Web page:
Don’t worry about not doing enough exercise when you first start. Even a small change can help you to feel healthier and improve your mood, and over time you can increase how much exercise you are doing in a safe and controlled way.
- In our brains – When we exercise it releases ‘feel-good’ chemicals called endorphins in our brains. It also positively affects chemicals called ‘dopamine’ and ‘serotonin’ which are related to depression and anxiety. Exercise can also give you a sense of achievement.
- In our bodies – Regular exercise also helps your heart, lungs, muscles and bones to stay strong and to work well.
- In our social lives – If you exercise with other people, either by going with a friend or joining an exercise class or group sport, you can make new friends and have fun.
The answer to this question depends on what stage of life you’re at:
- Babies should be active several times a day. This can include things like spending time on their stomachs or grabbing for toys.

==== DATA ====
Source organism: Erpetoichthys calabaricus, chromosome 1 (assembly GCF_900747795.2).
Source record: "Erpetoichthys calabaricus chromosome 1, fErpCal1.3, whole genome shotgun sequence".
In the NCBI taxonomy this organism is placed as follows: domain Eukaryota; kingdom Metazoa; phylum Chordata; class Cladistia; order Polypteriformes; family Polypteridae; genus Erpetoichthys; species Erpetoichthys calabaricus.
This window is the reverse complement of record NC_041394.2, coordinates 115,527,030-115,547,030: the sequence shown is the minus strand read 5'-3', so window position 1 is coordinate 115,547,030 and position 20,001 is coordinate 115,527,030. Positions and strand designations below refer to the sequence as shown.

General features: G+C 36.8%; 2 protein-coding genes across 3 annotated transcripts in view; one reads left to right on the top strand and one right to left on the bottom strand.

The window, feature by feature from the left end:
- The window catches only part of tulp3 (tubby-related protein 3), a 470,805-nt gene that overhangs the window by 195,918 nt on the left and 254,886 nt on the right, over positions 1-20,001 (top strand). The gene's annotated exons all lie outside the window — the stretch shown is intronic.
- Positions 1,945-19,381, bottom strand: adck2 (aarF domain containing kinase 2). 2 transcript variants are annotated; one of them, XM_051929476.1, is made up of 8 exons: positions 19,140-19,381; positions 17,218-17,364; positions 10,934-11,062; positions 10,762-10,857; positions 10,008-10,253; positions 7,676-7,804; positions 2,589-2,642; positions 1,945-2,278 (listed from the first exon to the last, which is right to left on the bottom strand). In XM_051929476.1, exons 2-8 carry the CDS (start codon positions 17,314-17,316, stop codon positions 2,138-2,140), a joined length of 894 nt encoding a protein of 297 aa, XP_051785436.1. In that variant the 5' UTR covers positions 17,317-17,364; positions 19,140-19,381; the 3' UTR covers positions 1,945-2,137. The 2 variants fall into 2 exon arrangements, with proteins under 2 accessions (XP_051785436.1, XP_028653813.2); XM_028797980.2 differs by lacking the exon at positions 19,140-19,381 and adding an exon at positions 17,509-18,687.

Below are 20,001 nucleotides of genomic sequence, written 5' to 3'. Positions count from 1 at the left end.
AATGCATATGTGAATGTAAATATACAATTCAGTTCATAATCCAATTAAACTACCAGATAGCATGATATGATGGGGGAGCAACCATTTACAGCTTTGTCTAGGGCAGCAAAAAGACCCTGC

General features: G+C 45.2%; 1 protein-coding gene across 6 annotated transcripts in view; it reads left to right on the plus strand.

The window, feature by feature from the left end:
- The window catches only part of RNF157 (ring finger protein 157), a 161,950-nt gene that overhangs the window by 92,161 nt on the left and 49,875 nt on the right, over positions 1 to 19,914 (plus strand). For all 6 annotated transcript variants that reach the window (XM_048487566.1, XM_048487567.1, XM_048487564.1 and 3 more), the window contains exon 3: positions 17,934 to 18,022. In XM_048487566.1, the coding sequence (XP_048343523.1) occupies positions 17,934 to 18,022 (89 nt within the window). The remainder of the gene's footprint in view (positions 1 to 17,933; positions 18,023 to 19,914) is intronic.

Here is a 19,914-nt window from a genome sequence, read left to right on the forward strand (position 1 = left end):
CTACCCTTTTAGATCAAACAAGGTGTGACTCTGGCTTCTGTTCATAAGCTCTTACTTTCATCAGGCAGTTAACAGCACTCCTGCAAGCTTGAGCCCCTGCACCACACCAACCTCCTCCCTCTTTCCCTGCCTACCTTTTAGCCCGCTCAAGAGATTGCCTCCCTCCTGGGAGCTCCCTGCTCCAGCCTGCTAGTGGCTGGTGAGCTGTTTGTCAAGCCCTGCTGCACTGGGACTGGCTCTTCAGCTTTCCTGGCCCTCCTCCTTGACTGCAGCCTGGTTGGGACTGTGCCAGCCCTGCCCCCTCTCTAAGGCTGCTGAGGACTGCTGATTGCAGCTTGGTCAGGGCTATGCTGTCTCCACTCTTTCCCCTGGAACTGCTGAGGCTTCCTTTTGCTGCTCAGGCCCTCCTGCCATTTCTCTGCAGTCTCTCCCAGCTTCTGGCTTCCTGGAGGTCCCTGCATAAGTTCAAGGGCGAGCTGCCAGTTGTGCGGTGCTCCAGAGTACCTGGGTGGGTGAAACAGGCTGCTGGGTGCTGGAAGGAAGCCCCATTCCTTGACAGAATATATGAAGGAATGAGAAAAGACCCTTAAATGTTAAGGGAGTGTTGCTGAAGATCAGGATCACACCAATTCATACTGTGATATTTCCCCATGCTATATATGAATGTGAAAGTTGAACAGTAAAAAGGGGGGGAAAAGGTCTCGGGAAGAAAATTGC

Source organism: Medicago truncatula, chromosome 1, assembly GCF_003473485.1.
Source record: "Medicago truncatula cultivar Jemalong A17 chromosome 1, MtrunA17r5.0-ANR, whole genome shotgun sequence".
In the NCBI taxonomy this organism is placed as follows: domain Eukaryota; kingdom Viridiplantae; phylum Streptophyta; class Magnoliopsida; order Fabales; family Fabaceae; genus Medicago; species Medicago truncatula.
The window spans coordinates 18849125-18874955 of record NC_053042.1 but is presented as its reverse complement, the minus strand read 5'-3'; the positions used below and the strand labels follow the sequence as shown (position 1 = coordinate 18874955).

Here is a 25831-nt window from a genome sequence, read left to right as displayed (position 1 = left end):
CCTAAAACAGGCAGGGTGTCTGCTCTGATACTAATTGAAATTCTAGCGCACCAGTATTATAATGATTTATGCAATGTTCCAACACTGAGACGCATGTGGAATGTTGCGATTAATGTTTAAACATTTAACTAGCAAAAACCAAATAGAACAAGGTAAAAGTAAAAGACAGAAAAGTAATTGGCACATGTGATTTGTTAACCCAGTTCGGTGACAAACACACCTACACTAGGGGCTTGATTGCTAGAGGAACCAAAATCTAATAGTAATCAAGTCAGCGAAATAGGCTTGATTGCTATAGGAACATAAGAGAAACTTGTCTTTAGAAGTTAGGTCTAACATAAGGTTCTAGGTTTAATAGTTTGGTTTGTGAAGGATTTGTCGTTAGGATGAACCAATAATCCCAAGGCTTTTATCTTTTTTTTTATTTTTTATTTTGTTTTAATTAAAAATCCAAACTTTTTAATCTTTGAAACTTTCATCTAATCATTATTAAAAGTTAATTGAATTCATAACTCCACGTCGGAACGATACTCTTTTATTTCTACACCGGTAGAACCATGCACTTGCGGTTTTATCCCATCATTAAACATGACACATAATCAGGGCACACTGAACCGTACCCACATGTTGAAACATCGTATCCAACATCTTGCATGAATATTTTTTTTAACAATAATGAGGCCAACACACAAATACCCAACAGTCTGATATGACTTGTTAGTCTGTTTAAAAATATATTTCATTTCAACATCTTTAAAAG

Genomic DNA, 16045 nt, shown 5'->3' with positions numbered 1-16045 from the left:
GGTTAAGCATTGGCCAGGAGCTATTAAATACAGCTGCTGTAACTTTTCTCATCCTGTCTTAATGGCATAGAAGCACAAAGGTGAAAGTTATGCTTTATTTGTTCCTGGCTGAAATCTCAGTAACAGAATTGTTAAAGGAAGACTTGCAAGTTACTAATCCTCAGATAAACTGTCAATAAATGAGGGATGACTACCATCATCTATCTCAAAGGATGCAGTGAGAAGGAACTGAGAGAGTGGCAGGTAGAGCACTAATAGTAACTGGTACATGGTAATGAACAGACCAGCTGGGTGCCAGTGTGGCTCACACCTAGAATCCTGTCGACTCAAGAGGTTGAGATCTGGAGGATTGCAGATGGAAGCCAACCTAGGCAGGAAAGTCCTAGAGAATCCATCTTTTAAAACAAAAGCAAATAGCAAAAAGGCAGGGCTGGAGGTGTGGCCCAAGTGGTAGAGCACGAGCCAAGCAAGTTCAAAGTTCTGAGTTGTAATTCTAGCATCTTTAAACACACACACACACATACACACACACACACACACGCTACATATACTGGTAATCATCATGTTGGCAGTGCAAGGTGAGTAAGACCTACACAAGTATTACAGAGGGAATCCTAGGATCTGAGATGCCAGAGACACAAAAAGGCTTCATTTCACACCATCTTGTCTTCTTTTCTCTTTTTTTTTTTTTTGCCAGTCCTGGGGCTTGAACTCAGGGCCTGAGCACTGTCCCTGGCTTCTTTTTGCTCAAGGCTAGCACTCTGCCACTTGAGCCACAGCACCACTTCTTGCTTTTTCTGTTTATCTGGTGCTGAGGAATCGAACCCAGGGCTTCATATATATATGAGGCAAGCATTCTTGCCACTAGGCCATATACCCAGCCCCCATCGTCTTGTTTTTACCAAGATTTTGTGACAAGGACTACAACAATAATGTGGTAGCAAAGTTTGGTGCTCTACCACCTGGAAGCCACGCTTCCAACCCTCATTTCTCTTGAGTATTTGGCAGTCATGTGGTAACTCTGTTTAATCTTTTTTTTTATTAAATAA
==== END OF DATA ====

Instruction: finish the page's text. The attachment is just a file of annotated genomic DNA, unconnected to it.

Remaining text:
- Infants aged 1-4 need around 3 hours of activity per day. If an infant is able to walk, this can include swimming, running and hopping. When infants are between 3 and 4 years old, these 3 hours should include at least 1 hour of moderate to vigorous activity. Active play on climbing frames and chasing games are the best way to get this.
- Children between 5 and 18 should get at least one hour of moderate or vigorous activity each day. Walking to school, riding a scooter or walking the dog are moderate activities. Vigorous activities include fast running, playing chase, swimming, gymnastics, football or martial arts.
Here are some useful tips for staying active:
- You don’t have to be active all the time, but it’s good to avoid being inactive for long periods of time.
- Try to keep TV watching and videogame playing to a minimum, and break it up with physical activity.
- Instead of taking a bus or driving places, try walking or riding a bike instead.
If you’re a teenager or adult, remember any activity is good. You should try to do some activity every day, but to have a positive impact on your mood and body you should aim for: